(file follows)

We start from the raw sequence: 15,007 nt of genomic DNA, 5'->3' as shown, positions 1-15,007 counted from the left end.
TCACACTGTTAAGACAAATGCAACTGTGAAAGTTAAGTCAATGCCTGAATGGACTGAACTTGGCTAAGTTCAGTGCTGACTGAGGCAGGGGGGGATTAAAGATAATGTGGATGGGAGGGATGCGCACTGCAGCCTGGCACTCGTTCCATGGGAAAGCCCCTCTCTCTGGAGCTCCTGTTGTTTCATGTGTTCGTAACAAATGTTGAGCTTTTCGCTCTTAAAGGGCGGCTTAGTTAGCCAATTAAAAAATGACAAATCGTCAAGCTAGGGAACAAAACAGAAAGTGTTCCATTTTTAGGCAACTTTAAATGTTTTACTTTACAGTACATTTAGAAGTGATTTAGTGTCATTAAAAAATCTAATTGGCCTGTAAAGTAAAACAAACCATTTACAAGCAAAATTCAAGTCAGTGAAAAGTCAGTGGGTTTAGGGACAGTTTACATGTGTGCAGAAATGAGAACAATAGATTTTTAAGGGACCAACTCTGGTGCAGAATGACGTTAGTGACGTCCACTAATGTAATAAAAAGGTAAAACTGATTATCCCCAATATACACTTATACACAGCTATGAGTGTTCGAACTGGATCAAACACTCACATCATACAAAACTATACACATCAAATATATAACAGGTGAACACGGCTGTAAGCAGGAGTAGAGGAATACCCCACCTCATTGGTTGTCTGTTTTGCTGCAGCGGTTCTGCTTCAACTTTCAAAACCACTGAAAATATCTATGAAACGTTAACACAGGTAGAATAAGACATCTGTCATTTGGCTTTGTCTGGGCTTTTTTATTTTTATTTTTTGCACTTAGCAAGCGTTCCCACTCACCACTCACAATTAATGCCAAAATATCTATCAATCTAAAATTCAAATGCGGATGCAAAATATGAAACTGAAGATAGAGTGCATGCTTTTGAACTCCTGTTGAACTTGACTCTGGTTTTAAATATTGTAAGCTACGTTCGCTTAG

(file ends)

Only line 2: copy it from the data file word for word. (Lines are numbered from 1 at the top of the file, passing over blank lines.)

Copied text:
TCACACTGTTAAGACAAATGCAACTGTGAAAGTTAAGTCAATGCCTGAATGGACTGAACTTGGCTAAGTTCAGTGCTGACTGAGGCAGGGGGGGATTAAAGATAATGTGGATGGGAGGGATGCGCACTGCAGCCTGGCACTCGTTCCATGGGAAAGCCCCTCTCTCTGGAGCTCCTGTTGTTTCATGTGTTCGTAACAAATGTTGAGCTTTTCGCTCTTAAAGGGCGGCTTAGTTAGCCAATTAAAAAATGACAAATCGTCAAGCTAGGGAACAAAACAGAAAGTGTTCCATTTTTAGGCAACTTTAAATGTTTTACTTTACAGTACATTTAGAAGTGATTTAGTGTCATTAAAAAATCTAATTGGCCTGTAAAGTAAAACAAACCATTTACAAGCAAAATTCAAGTCAGTGAAAAGTCAGTGGGTTTAGGGACAGTTTACATGTGTGCAGAAATGAGAACAATAGATTTTTAAGGGACCAACTCTGGTGCAGAATGACGTTAGTGACGTCCACTAATGTAATAAAAAGGTAAAACTGATTATCCCCAATATACACTTATACACAGCTATGAGTGTTCGAACTGGATCAAACACTCACATCATACAAAACTATACACATCAAATATATAACAGGTGAACACGGCTGTAAGCAGGAGTAGAGGAATACCCCACCTCATTGGTTGTCTGTTTTGCTGCAGCGGTTCTGCTTCAACTTTCAAAACCACTGAAAATATCTATGAAACGTTAACACAGGTAGAATAAGACATCTGTCATTTGGCTTTGTCTGGGCTTTTTTATTTTTATTTTTTGCACTTAGCAAGCGTTCCCACTCACCACTCACAATTAATGCCAAAATATCTATCAATCTAAAATTCAAATGCGGATGCAAAATATGAAACTGAAGATAGAGTGCATGCTTTTGAACTCCTGTTGAACTTGACTCTGGTTTTAAATATTGTAAGCTACGTTCGCTTAG